- involves user research and usability testing, interaction design, content strategy
- involves brainstorming ideas, sketching, and refining
- involves conducting surveys and A/B split tests, creating user profiles, wireframes, and prototypes
- develops personas, user scenarios, navigational elements, sitemaps, and site audits
- frames information architecture designs visuals in Photoshop
- frames a solution or strategy to deliver the best experience to the user
- handles visual design, prototyping, usability testing, front-end development, and data analysis
- handles post-launch maintenance and continuous integration of improvements
- is technology-focused vs user-focused
- does not take the human-centered approach of UX design
- limited in that the domain of web design is strictly tied to a web platform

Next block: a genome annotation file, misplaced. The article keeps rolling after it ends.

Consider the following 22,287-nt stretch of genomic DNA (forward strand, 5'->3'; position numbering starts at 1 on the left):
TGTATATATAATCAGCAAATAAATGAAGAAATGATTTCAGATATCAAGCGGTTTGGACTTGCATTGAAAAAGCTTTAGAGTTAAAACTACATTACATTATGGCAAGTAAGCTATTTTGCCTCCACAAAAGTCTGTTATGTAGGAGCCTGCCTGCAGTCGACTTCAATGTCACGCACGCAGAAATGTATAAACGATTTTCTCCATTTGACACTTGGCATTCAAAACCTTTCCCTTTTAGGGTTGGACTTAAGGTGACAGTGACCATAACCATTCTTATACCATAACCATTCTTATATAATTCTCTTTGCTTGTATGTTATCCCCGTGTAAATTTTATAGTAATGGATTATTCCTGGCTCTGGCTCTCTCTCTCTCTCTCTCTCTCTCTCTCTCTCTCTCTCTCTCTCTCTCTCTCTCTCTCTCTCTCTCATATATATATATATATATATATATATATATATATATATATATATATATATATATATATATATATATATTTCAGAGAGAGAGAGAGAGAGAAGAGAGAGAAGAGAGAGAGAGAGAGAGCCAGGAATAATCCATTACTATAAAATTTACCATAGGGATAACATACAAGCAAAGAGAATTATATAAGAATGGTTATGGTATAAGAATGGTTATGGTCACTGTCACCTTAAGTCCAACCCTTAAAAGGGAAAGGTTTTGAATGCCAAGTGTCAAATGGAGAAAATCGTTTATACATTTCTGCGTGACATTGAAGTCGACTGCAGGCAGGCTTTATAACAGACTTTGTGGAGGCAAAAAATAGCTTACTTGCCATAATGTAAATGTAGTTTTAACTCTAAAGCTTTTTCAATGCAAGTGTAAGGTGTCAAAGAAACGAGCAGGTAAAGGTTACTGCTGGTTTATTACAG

- has extensive knowledge of graphic design and website design principles
- involves being visual, inspired and creative and having foresight and creativity
- always aware of any changes within the web landscape
- focuses on the design and on the visual elements of a website or application
- involves excellent understanding of graphic design, color schemes, button design, interface design, Photoshop/Illustrator, navigational design, page architecture, and file preparation
- knows the latest techniques of cross-browser compatibility and innovations in markup, style and behaviour
- aligns the interface with a brand’s colours, fonts, and identity
- makes sure that the visuals are compelling for the user
- places the content in the interface so that it is aesthetically pleasing and is easy for the user to understand